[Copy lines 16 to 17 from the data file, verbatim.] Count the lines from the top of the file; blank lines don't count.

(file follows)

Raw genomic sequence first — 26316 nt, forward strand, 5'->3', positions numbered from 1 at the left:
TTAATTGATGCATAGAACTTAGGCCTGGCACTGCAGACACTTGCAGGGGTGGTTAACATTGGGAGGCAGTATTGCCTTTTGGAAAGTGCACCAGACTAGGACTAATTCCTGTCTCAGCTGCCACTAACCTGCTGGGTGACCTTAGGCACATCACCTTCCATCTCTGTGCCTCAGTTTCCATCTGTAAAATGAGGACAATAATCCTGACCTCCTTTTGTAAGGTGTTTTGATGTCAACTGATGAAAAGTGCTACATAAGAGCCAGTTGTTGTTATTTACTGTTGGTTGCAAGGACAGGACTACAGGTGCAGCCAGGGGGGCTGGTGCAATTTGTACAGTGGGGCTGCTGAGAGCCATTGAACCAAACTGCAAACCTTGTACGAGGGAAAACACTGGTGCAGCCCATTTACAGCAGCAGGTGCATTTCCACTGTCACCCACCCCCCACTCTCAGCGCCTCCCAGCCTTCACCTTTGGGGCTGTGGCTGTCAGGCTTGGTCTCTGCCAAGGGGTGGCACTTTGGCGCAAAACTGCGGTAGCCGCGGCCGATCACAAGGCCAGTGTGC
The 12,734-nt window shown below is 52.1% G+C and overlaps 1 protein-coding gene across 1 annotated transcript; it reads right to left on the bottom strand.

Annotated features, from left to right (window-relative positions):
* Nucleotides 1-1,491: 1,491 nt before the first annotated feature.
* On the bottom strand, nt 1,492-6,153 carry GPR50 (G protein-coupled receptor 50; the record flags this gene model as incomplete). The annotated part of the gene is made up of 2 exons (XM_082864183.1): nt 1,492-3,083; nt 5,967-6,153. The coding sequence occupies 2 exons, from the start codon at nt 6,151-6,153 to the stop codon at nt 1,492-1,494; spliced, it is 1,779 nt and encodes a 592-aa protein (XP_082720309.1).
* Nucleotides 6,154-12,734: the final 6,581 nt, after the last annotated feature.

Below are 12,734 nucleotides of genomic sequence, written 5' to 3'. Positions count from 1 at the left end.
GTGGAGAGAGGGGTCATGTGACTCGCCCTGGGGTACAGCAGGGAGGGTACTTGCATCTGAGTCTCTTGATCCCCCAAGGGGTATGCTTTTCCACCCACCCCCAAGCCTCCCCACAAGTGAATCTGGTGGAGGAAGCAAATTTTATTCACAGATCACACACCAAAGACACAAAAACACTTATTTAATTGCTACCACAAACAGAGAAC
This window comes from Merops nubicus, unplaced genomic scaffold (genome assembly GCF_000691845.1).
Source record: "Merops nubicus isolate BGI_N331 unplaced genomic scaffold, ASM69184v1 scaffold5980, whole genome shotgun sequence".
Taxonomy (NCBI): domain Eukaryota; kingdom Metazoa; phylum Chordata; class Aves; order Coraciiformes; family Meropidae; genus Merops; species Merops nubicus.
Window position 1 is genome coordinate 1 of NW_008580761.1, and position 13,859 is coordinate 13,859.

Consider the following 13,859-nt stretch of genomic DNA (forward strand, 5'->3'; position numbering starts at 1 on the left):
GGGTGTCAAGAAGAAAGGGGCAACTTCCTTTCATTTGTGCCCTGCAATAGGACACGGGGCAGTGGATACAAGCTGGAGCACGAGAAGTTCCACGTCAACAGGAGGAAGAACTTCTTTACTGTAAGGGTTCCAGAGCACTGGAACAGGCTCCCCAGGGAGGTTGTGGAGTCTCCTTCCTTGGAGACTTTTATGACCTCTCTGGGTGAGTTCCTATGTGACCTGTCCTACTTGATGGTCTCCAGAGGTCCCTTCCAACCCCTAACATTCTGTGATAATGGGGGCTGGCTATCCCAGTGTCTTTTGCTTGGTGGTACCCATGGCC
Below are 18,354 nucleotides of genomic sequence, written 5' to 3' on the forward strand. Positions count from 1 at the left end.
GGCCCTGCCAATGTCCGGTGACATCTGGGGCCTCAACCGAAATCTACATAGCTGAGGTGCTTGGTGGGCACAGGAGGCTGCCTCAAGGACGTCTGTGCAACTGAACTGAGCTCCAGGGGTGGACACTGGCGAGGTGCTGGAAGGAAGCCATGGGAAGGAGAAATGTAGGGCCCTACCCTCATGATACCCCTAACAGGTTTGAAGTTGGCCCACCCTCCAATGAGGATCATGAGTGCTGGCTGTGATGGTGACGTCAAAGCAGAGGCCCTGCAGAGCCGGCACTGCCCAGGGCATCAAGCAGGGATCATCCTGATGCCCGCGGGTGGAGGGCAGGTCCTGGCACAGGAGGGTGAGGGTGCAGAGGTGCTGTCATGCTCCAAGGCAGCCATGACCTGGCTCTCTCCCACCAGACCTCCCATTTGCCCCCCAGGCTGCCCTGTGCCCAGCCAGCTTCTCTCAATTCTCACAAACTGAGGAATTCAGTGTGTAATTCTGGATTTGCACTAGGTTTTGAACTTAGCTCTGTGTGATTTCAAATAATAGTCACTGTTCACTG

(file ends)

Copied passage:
Below are 18,354 nucleotides of genomic sequence, written 5' to 3' on the forward strand. Positions count from 1 at the left end.
GGCCCTGCCAATGTCCGGTGACATCTGGGGCCTCAACCGAAATCTACATAGCTGAGGTGCTTGGTGGGCACAGGAGGCTGCCTCAAGGACGTCTGTGCAACTGAACTGAGCTCCAGGGGTGGACACTGGCGAGGTGCTGGAAGGAAGCCATGGGAAGGAGAAATGTAGGGCCCTACCCTCATGATACCCCTAACAGGTTTGAAGTTGGCCCACCCTCCAATGAGGATCATGAGTGCTGGCTGTGATGGTGACGTCAAAGCAGAGGCCCTGCAGAGCCGGCACTGCCCAGGGCATCAAGCAGGGATCATCCTGATGCCCGCGGGTGGAGGGCAGGTCCTGGCACAGGAGGGTGAGGGTGCAGAGGTGCTGTCATGCTCCAAGGCAGCCATGACCTGGCTCTCTCCCACCAGACCTCCCATTTGCCCCCCAGGCTGCCCTGTGCCCAGCCAGCTTCTCTCAATTCTCACAAACTGAGGAATTCAGTGTGTAATTCTGGATTTGCACTAGGTTTTGAACTTAGCTCTGTGTGATTTCAAATAATAGTCACTGTTCACTG